A Personal Challenge

A personal challenge, as in, the kind where i challenge myself. Last year, I got my friend Tamba a birthday gift of entry into the Tough Mudder Colorado. Since I was not in appropriate shape, I signed up as a spectator and ended up photographing the event. Two nights before the event, Tamba broke his ankle. Undeterred, he iced it on the drive up, wrapped it, and ran the race. After seeing that, I figured I should challenge myself.

This year, I got him the same present and signed up myself to participate. If you aren’t familiar with the Tough Mudder, or similar events, it is designed to test your endurance and physical ability. It isn’t enough to run the course, which is 11 – 12 miles in Colorado. You face 20 or more obstacles, some of them quite brutalchallenging.

This morning we got out of Denver on time but ran into a slight problem. During our philosophical discussion of post-apocolyptic planning and survival options, we missed our exit. Before we realized it, we had overshot by some 25 miles (the next exit happened to be many miles from the last). Our 1:20P start time was looking grim. By the time we turned around, parked, took the shuttle, checked in, and dropped our bags, we joined the final starting group of the day at 2:00P. This was a concern to me because the Mudder has a ‘cut off’ time (4:30P this year) where you may get sent down the mountain a much quicker way, out of the event. This meant I had to do about 5 miles of uphill, from 7,400 feet to a summit of 9,600 feet, in 2.5 hours. Given my asthma, that didn’t look feasible. Having been sick the entire week with a bad cough and serious congestion, that didn’t bode well either. This also meant that I started the race on about 350 calories, as we didn’t have time to get a bit more food in Avon, CO as planned. Doh! Clearly not my ideal circumstances for running the Mudder, but I didn’t have any other option.

This year’s course:

mudder-course

Of the 11 miles, I ended up doing about 9.5 of them. At the top of obstacle 6 (The Gauntlet), because it was right at 4:30, we barely made the cutoff (or were minutes late). Instead of cutting us off, we got moved directly into the downhill part of that obstacle, going over huge snow/ice ‘ramps’. These were rough as the ice was jagged and cutting many hands trying to slide down them. Upon reaching water station 3, I was dizzy and light-headed, and it didn’t go away with rest and water. Over ten minutes later, it was clearing up a tad but not going away completely. I sent Tamba up a brutal half mile+ uphill while I cut over to where water station 4 is (but it wasn’t really there). This gave me another 20 minutes to recover so I could continue the course. While we were only at ~ 9,000 feet, the lack of oxygen was affecting me and I am sure it was mild altitude sickness as well as dehydration. By the time Tamba got around that loop, I was ready to go on. From water station 5 to obstacle 15 was the final uphill push of the course, or so I thought. I slowly made it up that one, but didn’t have the energy for the very last uphill between obstacle 17 and 18. From just past 17, I took the access road down to obstacle 19 before finishing the course.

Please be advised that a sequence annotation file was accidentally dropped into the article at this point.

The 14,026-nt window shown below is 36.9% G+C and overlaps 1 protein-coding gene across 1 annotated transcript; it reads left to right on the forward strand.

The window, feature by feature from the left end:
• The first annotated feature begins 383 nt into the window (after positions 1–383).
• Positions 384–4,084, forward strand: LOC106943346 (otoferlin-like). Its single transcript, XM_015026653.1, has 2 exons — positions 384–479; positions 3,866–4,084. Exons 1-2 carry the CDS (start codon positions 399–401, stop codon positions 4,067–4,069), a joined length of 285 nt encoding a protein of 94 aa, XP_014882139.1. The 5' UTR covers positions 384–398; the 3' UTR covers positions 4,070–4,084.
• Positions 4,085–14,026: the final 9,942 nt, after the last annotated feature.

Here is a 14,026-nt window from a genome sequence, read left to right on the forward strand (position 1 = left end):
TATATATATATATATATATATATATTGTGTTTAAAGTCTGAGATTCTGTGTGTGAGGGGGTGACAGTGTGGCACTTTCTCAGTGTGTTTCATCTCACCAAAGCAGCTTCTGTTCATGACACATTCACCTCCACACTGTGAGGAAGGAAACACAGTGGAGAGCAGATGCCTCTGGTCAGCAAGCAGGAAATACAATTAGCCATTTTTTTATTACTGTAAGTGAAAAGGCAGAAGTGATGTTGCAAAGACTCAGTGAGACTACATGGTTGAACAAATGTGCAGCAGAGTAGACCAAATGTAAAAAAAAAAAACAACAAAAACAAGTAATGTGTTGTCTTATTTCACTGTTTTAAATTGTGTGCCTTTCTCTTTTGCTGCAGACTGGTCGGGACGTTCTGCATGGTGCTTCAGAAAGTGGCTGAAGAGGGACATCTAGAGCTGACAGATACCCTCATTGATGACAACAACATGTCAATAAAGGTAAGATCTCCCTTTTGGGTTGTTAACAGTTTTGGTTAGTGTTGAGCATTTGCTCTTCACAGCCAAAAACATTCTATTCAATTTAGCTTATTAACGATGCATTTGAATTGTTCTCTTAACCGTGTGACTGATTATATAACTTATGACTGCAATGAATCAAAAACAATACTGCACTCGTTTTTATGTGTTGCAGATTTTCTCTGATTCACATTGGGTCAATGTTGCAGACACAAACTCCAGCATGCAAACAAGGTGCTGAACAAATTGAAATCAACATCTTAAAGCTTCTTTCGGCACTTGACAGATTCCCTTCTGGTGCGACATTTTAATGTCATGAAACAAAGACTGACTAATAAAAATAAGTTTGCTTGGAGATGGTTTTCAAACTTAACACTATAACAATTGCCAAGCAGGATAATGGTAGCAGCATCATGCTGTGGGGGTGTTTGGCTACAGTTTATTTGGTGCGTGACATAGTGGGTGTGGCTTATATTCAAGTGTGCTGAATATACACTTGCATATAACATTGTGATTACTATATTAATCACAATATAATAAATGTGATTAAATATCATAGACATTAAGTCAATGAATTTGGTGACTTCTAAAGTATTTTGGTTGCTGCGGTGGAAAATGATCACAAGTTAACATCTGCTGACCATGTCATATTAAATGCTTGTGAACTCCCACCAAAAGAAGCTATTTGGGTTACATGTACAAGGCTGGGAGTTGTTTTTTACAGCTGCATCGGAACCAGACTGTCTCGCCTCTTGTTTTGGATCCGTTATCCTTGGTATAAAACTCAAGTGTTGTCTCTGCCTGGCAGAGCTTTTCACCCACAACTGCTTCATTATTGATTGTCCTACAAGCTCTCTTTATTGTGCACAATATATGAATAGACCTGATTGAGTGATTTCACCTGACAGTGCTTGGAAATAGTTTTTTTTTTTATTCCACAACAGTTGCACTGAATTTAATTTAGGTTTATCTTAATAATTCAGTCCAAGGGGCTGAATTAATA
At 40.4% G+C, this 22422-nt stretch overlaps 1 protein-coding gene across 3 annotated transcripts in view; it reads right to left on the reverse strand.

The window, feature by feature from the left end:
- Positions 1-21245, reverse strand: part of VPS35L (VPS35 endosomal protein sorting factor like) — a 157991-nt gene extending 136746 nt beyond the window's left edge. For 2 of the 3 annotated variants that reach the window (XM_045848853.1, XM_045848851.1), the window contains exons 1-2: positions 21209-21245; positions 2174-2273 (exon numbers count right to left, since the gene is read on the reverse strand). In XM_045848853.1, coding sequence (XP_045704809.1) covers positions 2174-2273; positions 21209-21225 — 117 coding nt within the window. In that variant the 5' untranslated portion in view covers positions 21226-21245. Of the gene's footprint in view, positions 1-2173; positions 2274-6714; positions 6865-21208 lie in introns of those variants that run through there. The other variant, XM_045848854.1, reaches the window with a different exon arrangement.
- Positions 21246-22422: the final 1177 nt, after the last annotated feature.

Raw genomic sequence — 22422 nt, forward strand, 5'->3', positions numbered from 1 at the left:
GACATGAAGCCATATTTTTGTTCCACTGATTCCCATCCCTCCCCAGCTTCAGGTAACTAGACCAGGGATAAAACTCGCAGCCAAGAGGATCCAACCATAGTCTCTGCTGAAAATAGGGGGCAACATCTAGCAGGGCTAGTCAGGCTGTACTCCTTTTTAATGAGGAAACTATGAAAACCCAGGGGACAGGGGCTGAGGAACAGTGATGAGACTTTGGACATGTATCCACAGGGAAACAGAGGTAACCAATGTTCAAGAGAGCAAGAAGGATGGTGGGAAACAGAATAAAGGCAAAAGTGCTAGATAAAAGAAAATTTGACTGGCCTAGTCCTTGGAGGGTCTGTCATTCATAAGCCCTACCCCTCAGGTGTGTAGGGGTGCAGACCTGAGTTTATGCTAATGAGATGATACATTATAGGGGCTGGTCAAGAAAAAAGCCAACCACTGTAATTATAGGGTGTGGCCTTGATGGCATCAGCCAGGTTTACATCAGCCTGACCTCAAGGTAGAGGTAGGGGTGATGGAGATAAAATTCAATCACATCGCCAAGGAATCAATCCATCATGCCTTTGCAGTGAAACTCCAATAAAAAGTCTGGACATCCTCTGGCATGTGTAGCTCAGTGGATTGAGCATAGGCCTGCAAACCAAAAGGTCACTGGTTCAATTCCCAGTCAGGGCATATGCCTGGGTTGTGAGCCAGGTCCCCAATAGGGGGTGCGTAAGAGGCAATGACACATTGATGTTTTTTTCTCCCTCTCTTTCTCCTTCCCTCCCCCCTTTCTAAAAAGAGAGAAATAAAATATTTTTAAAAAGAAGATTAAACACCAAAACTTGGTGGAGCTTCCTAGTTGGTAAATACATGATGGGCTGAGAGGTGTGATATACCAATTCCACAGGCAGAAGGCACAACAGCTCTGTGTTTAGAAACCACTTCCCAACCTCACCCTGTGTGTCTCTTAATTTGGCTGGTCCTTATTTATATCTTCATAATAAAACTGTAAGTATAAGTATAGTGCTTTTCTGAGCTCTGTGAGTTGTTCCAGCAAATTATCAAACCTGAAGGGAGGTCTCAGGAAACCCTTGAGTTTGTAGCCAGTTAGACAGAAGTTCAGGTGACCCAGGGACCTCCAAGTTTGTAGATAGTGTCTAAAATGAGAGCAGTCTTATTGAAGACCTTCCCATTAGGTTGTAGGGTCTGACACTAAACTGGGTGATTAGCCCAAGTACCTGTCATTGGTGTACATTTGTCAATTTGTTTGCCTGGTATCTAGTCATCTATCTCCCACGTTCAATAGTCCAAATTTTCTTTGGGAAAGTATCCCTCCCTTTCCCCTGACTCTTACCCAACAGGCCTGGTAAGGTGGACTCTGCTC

Ultimately, the lack of food as well as the amount of uphill (more than last year) sapped me completely. My legs were a constant dull pain by halfway through the course, and my back had a sharp pain from mile 2. Usually a solid hike does not hit my back at all, even in similar trail conditions. While I didn’t quite do the full course and had to skip some obstacles, we were on the course for over 4.5 hours.

Starting at 2P, we were able to catch up to the other 2 people running from Tamba’s gym (Amy and Lecia) who started at 1:20P as planned. Despite my very slow pace on the uphill, we ultimately passed some people and finished about an hour before the final person. While recovering, we also watched as an 80-year-old man crossed the finish. That is hardcore. Team Up Gym:

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An exhausted, hungry, bruised, and sick me:

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The one upside to all this? Post-Mudder dinner! This was the first time I was able to eat a plate of Nachos without Tamba yelling at me about fat and calories. The other thing? Biggest plate of nachos i’ve seen in my life, from Dillon DAM Brewery (note the fork for size reference):

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